1

I'll keep it as concise as possible. My fiancee and I have been planning on a particular date at a venue, it's about 2500 miles away from where we currently live (she's from there originally). It's not so much the deposit (50%) that freaks me out, but the lack of organization their main contact has, for example, she put us down for the wrong date and put a soft reservation on the specific date we asked for.

That being said. Sending a check for $5000 across the country, to me, seems absolutely ludicrous, it would be nearly impossible to take them to small claims should they renege on the contract or go bankrupt. Being a web developer and seeing their website I can easily within 2 hours mock-up something of equivalent look and feel and start taking checks and credit cards if I wanted to. (Obviously I don't need to do this I have a good job)

Is this tacky or out of the norm for someone to insist on an third party (escrow) holding the deposit until all conditions have been met?

  • Have you visited the venue? it sounds like you haven't because you mention sending a check across the country, and you are wondering about the qualify of the website. Also is this just the venue or are they also the caterer? – mhoran_psprep Mar 28 at 11:55
  • The website example was just me explaining how easy it would be to fake a venue and take money from the unsuspecting. I'll be visiting this venue before signing anything and putting down 50%, once I know they're real then potentially put down 50%, but it being a year away I'd rather earn the interest on the $$ not them. It's obviously going to be up to my fiancee ultimately but its a perfect excuse to visit New Orleans anyway :) Just my infosec background coming through in my personal life o.O – shamelessApathy Mar 28 at 19:53
2

I would consider it normal for most venues to have easy-to-replicate websites and for many to have dodgy organisational ability.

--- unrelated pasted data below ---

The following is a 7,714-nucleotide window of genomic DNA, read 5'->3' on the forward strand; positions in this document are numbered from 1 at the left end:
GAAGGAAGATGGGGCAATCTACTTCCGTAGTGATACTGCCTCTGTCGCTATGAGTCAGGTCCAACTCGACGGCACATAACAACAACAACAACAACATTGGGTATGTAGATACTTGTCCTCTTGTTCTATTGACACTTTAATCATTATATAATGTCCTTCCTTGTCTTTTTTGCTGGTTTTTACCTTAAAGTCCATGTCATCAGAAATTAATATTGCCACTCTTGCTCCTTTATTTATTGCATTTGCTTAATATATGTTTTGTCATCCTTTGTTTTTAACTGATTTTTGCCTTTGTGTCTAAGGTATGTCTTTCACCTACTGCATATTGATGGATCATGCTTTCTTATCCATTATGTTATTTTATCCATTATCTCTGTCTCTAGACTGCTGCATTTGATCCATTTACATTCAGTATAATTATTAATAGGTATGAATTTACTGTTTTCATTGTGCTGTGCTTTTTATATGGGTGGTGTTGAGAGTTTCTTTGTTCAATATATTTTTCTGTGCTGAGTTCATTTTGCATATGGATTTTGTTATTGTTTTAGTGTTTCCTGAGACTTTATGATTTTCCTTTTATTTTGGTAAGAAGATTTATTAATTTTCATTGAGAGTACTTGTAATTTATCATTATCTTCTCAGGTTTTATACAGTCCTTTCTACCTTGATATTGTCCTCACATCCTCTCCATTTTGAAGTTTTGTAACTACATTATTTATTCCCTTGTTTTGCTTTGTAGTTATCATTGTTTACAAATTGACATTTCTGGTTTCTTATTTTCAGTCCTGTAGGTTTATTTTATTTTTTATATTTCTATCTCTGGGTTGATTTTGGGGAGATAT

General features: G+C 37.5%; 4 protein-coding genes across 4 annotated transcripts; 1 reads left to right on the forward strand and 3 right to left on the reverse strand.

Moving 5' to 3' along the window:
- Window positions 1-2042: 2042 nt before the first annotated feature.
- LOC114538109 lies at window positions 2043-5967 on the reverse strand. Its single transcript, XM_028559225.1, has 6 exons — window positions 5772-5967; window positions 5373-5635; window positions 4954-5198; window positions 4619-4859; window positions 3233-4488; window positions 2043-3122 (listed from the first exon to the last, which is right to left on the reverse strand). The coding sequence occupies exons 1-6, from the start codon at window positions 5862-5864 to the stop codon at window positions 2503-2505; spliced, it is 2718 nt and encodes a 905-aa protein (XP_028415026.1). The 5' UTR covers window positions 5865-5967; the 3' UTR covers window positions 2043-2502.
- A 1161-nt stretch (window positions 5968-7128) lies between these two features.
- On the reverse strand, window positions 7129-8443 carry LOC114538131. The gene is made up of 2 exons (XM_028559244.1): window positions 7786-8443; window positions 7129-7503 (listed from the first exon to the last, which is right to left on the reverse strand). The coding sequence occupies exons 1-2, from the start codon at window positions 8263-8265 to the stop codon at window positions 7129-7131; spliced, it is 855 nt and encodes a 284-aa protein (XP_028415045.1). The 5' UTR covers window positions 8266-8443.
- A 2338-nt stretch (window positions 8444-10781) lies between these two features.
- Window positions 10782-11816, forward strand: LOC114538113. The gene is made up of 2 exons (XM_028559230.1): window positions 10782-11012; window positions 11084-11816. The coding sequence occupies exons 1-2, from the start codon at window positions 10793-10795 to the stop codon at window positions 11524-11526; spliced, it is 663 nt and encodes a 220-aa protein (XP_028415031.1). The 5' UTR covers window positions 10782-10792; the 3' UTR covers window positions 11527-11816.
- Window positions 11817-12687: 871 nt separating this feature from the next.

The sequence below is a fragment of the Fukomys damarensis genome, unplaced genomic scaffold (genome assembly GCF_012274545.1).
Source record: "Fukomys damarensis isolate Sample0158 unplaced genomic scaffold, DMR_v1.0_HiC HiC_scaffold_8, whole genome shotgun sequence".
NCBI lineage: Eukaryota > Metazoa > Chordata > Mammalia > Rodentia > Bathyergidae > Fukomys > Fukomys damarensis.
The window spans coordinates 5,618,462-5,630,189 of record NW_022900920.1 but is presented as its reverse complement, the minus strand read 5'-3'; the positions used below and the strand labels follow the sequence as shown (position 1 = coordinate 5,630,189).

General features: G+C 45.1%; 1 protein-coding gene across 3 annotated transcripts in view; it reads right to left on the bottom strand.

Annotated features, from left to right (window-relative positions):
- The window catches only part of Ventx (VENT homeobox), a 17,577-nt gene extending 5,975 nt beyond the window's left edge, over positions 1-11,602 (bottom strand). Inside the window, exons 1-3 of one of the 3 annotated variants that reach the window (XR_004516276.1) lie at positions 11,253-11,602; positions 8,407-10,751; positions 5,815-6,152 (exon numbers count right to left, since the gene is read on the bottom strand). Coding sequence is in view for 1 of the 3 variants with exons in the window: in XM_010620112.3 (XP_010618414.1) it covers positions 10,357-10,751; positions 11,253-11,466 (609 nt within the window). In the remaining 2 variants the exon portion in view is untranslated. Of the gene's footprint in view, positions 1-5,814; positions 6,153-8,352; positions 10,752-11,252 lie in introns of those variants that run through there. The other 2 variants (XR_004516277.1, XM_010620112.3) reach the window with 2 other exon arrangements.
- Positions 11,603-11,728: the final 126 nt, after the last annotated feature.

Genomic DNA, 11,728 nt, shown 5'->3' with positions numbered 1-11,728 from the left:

The 50% deposit does seem unusually high however. For example, the deposit on the venue for my wedding was 10%, and that came with a contract spelling out the date and responsibilities of both parties.

As for the disorganisation, I would definitely factor this into the potential risk you are taking in booking them. A good contract means in the worst case, you can recoup the cost of the venue losses, but it's unlikely to recover deposits / payments to other providers and more importantly, you don't really want anything to go wrong at your wedding.

This is the reason most suppliers charge more for weddings. They're costing the extra effort to reduce the risk of ruining a wedding day

5

I would say, yes this is out of the norm. If you don't trust the vendor don't use the vendor...

0

You're free to negotiate payment terms as you like, but from the point of view of the venue, you are asking to put a hole in their cash flow compared to standard operations. They can decide whether your business is worth the deviation, so be prepared for a "no".

If you don't like the way they do business (standard contract terms, apparent organization, web presence, whatever) then find an alternative.

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